Growing up as an Haitian African American, I have always struggled with accepting who I am. I found myself trying to fit in wherever I could get in. Every year, based on the group of people I was surrounded by, I would change the way I dressed, my mannerisms, and even my characteristics. I would put on a show, day by day, yet when I returned home I was still that Haitian African American girl. I wanted so badly to fit in and be known and be loved. Sometimes I didn’t want to even be known as Haitian because of the stereotypes: they smell, they’re bald headed, they can’t dress, they do voodoo. I battled with loving my beauty, I battled with accepting my hair, I battled with loving who God created me to be.
I remember as a child I used to hate the way my mother did my hair. When she finally stopped doing my hair and let me do it by myself, I was so excited. I would do hairstyles I knew didn’t go with my natural coils but I did them anyway. There came a point where I played with my hair so much that it began to fall out. I couldn’t accept myself for fear that others wouldn’t accept me for who I am.
The cycle finally began to break in high school. I attended the Academy of Information Technology Engineering (AITE). My mother forced me to go to AITE for a better opportunity than she and my father had as immigrants, but I dreaded it. On the first day, I connected with a girl I knew from middle school, Valeria. Valeria wasn’t my friend in middle school but she is now my friend until the end. Valeria showed me what it meant to be myself, to be authentically and unapologetically, loud, proud, and free. Valeria showered me with so much love and appreciation that I finally began to see my beauty within. I finally realized that my Black was beautiful, my skin was rich, and I am enough. I finally began to learn my true worth. By the end of my freshman year of school it didn’t matter to me what anyone said about me, all that mattered was that I knew who I was and I loved myself fiercely.
When I went off to my HBCU, Morris College, I fell in love with myself, truly and deeply. I was able to grow into the woman I am today because of the college’s resources, educators, and the amazing clubs and organizations. Being able to sit in my required African American History class truly made me realize how rich African American history is and how far we have come. During my College years I got the opportunity to be the NAACP President. I truly believe in the advancement of colored people, but honestly, all people. To me, one person left behind is a setback for all and one person ahead is a win.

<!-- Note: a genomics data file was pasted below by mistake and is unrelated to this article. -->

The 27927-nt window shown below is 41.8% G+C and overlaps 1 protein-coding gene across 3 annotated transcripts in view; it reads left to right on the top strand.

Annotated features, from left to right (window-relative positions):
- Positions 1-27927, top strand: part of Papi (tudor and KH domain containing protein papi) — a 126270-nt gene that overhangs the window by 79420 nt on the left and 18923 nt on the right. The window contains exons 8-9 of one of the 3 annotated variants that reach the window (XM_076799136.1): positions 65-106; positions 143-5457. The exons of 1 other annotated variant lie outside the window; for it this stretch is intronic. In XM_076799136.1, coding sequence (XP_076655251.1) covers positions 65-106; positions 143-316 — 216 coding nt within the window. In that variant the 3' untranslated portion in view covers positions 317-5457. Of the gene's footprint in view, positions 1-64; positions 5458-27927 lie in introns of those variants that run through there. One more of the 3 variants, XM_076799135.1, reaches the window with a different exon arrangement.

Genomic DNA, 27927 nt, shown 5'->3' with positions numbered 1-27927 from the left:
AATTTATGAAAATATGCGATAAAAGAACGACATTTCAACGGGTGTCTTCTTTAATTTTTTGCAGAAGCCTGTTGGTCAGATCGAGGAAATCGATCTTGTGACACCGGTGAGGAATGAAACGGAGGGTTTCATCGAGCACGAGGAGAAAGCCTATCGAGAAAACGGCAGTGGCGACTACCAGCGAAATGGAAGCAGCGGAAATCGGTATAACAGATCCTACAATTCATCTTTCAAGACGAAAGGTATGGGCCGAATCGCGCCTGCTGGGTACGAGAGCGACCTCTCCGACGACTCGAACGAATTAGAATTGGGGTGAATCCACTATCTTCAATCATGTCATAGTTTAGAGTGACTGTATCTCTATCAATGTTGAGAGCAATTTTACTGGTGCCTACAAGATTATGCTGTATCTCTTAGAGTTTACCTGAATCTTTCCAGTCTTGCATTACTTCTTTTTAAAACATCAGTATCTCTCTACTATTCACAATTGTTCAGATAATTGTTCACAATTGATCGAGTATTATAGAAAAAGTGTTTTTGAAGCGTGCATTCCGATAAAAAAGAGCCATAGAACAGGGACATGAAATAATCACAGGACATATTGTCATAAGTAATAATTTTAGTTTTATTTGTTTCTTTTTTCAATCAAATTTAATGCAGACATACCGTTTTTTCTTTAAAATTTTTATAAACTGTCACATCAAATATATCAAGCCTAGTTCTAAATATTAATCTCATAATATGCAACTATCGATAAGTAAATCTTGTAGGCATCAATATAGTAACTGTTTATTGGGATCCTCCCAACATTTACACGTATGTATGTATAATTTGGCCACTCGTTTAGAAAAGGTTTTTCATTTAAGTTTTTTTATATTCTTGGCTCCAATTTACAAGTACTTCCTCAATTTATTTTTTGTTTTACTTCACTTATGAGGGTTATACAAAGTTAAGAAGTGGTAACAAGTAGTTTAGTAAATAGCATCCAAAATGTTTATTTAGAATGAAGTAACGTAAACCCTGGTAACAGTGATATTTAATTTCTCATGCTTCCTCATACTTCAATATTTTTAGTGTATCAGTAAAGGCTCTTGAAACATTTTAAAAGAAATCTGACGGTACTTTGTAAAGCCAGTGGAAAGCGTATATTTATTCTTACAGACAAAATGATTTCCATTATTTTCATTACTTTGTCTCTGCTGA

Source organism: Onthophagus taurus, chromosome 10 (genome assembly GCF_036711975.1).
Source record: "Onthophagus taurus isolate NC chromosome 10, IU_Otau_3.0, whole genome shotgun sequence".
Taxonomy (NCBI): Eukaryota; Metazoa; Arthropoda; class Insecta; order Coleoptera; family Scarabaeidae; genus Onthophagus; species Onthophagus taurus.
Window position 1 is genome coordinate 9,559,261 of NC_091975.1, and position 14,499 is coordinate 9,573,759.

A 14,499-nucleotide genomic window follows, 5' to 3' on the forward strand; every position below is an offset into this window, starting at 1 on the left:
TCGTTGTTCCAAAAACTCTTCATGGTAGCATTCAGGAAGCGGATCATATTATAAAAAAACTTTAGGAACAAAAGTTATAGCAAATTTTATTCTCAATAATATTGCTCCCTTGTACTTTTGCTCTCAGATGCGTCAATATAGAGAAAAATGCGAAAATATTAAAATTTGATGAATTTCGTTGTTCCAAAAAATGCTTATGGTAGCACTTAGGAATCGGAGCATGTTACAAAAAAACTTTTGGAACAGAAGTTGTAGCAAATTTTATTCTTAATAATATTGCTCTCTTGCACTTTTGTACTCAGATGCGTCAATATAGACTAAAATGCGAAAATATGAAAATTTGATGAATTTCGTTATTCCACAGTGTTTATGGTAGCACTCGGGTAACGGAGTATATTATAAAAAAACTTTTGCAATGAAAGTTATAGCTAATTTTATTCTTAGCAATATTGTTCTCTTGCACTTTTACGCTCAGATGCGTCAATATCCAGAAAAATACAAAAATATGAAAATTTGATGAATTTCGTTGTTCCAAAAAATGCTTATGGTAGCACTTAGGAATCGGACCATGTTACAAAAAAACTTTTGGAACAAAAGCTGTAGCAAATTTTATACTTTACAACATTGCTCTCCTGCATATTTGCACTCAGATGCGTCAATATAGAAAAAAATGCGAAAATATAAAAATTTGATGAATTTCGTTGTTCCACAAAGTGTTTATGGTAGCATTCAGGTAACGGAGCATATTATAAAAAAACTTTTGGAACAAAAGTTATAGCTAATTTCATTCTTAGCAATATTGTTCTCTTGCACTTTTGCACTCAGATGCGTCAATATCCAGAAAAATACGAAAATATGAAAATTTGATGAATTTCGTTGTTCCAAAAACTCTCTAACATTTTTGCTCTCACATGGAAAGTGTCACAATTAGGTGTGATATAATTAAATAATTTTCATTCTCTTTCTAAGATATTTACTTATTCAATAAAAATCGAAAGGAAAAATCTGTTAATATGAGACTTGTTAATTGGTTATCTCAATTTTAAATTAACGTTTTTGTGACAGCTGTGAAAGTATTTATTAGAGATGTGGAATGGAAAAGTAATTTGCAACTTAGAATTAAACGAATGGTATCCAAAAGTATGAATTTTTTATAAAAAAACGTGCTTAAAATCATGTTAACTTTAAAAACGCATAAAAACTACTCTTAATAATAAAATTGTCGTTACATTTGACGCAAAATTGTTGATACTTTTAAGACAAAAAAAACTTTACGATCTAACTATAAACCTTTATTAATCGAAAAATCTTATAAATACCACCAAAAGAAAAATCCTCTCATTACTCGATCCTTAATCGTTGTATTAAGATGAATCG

During 2012 the Presidential Election, I started a campaign where I encouraged all students to register to vote. We had about 1,000 students on campus and I was able to get more than 500 registered to vote. When I first asked students to vote they did not care, but when I explained to them how important it was and how this was one of the major ways we could use our voice, they finally began registering to vote. I worked long hours after class, walking around campus, dorm to dorm, to ensure students finished their voter applications. When students were finally registered to vote, we then had an event where students were able to vote absentee. It was a beautiful experience that I will never forget.
About two months ago a student came up to me expressing how she hates how there is no Black student voice at Westhill High School (WHS, where I am based) where they can express themselves, discuss current events, and get out in the community. I explained to her that closed mouths don’t get fed, so if she wants change, she has to begin the change. I was then able to convince her to start a club here at WHS, and we now have an NAACP Club. The first meeting is being held this month and WHS also gives a Black History fact during each day’s morning announcements.
I find joy in bringing awareness to Black History Month, so this year I decorated my classroom at Westhill and have worn a Black History Month shirt every day. With my experiences as a child, I try to empower students to be proud of who they are, and be unapologetically them. There are many mornings I find myself helping a student fix their hair because I don’t want them to fall into my old ways of not believing in my own beauty.
While I enjoy the fun in switching my hair from different wigs throughout the year, every February I make sure to that my hair is braided. There is so much history in braids. During slavery, braids were said to be used to relay messages between slaves, signal that they were going to escape, or even used to keep gold and seeds to help them survive after they ran away. Rocking my braids remind me of what my ancestors did to survive. It also helps me show my African American students that we are beautiful and our ancestors left behind such a beautiful and rich history that has paved the way for us today. I encourage them to never be afraid to be Black and proud.
In closing, I will leave you with a poem that I truly love and hold near and dear to my heart: “I, Too,” by Langston Hughes. I too am America, I too am beautiful, I too am worthy.